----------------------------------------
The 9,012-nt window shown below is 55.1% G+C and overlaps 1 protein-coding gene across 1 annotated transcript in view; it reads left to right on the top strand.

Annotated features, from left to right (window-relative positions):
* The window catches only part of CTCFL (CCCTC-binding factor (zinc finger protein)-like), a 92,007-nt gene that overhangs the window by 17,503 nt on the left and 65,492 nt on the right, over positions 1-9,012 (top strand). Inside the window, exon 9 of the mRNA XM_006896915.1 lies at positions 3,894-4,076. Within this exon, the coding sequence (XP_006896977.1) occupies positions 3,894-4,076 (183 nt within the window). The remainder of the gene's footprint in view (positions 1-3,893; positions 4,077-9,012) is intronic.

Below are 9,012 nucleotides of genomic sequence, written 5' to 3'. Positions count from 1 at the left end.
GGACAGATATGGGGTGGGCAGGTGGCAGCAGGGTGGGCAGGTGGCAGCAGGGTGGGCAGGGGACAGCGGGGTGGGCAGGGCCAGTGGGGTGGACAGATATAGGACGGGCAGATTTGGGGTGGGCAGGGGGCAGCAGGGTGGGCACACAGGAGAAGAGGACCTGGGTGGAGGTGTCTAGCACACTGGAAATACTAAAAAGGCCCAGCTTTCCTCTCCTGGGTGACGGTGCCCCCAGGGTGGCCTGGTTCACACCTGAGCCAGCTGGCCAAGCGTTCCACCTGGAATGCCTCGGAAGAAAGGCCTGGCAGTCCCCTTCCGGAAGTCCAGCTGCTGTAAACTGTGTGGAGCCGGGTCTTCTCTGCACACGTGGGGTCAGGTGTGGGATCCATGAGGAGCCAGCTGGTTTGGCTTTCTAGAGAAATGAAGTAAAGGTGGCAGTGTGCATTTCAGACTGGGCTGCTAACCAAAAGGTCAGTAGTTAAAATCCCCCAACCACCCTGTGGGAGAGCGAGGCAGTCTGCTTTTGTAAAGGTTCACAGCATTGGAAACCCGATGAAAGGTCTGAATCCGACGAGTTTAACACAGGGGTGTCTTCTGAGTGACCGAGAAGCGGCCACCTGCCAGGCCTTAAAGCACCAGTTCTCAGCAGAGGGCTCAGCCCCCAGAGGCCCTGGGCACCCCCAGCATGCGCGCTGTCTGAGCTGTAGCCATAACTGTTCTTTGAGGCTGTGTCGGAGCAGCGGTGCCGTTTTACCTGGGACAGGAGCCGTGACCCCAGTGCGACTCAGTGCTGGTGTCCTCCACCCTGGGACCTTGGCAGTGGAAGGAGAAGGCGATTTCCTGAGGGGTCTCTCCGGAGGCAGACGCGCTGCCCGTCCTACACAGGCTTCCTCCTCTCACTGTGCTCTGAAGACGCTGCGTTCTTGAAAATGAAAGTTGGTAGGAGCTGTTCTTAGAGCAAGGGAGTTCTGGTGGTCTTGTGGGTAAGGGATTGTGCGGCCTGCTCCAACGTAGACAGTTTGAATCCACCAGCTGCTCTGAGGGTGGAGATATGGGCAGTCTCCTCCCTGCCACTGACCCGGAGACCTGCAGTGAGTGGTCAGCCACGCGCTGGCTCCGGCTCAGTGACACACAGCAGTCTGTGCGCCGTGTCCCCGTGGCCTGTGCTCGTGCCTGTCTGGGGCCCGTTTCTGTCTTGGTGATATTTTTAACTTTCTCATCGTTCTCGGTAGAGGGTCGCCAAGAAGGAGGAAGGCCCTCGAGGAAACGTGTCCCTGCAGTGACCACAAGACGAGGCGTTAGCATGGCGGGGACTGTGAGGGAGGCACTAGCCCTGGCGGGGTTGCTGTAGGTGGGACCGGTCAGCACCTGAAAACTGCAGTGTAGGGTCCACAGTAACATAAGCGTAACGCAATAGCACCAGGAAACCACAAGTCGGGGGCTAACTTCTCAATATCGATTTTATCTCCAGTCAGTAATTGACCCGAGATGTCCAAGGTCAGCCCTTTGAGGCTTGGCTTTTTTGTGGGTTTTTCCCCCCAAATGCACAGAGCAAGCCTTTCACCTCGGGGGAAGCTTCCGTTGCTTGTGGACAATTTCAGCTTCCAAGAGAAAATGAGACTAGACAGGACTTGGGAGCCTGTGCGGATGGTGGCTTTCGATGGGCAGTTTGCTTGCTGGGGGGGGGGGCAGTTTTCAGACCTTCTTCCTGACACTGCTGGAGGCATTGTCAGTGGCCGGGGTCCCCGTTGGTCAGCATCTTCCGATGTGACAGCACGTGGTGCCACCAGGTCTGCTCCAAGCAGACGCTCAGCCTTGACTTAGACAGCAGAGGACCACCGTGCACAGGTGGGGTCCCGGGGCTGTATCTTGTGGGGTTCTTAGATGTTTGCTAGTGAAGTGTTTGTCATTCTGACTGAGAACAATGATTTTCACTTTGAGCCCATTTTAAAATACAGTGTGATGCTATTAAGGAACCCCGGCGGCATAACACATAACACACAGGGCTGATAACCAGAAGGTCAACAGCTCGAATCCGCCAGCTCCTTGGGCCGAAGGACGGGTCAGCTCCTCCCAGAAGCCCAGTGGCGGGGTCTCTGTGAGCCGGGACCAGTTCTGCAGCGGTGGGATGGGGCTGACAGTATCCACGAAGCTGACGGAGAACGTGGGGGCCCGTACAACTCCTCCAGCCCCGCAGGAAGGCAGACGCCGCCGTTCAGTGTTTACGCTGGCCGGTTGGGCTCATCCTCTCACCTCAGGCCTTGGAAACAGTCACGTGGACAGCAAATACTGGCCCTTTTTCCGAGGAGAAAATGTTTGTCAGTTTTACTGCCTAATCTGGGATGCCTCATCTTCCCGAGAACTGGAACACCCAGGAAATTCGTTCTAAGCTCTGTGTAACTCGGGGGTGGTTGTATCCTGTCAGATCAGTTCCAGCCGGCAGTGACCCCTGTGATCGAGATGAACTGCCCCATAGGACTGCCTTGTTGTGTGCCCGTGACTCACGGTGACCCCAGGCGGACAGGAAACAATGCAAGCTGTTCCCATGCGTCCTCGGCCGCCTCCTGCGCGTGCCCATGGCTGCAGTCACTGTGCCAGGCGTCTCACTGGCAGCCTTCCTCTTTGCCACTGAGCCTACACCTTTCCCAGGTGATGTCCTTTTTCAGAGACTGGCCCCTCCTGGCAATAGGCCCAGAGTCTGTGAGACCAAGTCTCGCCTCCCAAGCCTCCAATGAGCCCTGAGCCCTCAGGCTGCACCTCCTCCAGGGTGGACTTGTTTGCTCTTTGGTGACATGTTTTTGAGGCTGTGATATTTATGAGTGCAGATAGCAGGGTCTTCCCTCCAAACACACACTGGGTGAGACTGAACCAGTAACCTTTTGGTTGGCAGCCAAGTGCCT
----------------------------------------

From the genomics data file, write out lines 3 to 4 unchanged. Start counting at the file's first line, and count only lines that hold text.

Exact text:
* The window catches only part of CTCFL (CCCTC-binding factor (zinc finger protein)-like), a 92,007-nt gene that overhangs the window by 17,503 nt on the left and 65,492 nt on the right, over positions 1-9,012 (top strand). Inside the window, exon 9 of the mRNA XM_006896915.1 lies at positions 3,894-4,076. Within this exon, the coding sequence (XP_006896977.1) occupies positions 3,894-4,076 (183 nt within the window). The remainder of the gene's footprint in view (positions 1-3,893; positions 4,077-9,012) is intronic.

Below are 9,012 nucleotides of genomic sequence, written 5' to 3'. Positions count from 1 at the left end.